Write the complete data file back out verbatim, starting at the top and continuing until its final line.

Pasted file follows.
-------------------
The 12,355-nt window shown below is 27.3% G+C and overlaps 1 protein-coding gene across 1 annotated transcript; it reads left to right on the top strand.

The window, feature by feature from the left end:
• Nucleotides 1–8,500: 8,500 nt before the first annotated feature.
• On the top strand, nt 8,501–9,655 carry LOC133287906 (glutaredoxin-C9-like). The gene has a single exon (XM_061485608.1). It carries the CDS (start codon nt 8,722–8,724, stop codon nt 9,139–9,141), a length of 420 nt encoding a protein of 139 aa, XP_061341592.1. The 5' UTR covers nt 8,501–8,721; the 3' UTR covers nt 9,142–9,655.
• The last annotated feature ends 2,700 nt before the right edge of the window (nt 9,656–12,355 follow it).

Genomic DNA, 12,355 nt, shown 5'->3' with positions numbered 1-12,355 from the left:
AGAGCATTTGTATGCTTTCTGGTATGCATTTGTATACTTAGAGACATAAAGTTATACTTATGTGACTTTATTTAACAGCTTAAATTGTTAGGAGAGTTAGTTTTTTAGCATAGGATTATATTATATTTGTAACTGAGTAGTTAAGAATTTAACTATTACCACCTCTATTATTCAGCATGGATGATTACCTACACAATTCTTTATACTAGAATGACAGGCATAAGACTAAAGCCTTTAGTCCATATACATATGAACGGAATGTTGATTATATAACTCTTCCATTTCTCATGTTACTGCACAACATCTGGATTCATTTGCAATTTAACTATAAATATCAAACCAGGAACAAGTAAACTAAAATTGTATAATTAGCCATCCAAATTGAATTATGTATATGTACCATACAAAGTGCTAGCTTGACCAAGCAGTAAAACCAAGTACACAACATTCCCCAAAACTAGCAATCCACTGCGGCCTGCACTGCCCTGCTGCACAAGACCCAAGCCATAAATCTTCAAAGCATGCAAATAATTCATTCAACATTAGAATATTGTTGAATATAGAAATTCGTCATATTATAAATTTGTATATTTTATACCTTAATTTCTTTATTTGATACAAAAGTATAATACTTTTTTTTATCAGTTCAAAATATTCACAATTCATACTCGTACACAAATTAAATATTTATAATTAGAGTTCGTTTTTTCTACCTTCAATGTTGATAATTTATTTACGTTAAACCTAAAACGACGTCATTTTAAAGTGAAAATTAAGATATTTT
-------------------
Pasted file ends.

The 12,355-nt window shown below is 27.3% G+C and overlaps 1 protein-coding gene across 1 annotated transcript; it reads left to right on the top strand.

The window, feature by feature from the left end:
• Nucleotides 1–8,500: 8,500 nt before the first annotated feature.
• On the top strand, nt 8,501–9,655 carry LOC133287906 (glutaredoxin-C9-like). The gene has a single exon (XM_061485608.1). It carries the CDS (start codon nt 8,722–8,724, stop codon nt 9,139–9,141), a length of 420 nt encoding a protein of 139 aa, XP_061341592.1. The 5' UTR covers nt 8,501–8,721; the 3' UTR covers nt 9,142–9,655.
• The last annotated feature ends 2,700 nt before the right edge of the window (nt 9,656–12,355 follow it).

Genomic DNA, 12,355 nt, shown 5'->3' with positions numbered 1-12,355 from the left:
AGAGCATTTGTATGCTTTCTGGTATGCATTTGTATACTTAGAGACATAAAGTTATACTTATGTGACTTTATTTAACAGCTTAAATTGTTAGGAGAGTTAGTTTTTTAGCATAGGATTATATTATATTTGTAACTGAGTAGTTAAGAATTTAACTATTACCACCTCTATTATTCAGCATGGATGATTACCTACACAATTCTTTATACTAGAATGACAGGCATAAGACTAAAGCCTTTAGTCCATATACATATGAACGGAATGTTGATTATATAACTCTTCCATTTCTCATGTTACTGCACAACATCTGGATTCATTTGCAATTTAACTATAAATATCAAACCAGGAACAAGTAAACTAAAATTGTATAATTAGCCATCCAAATTGAATTATGTATATGTACCATACAAAGTGCTAGCTTGACCAAGCAGTAAAACCAAGTACACAACATTCCCCAAAACTAGCAATCCACTGCGGCCTGCACTGCCCTGCTGCACAAGACCCAAGCCATAAATCTTCAAAGCATGCAAATAATTCATTCAACATTAGAATATTGTTGAATATAGAAATTCGTCATATTATAAATTTGTATATTTTATACCTTAATTTCTTTATTTGATACAAAAGTATAATACTTTTTTTTATCAGTTCAAAATATTCACAATTCATACTCGTACACAAATTAAATATTTATAATTAGAGTTCGTTTTTTCTACCTTCAATGTTGATAATTTATTTACGTTAAACCTAAAACGACGTCATTTTAAAGTGAAAATTAAGATATTTT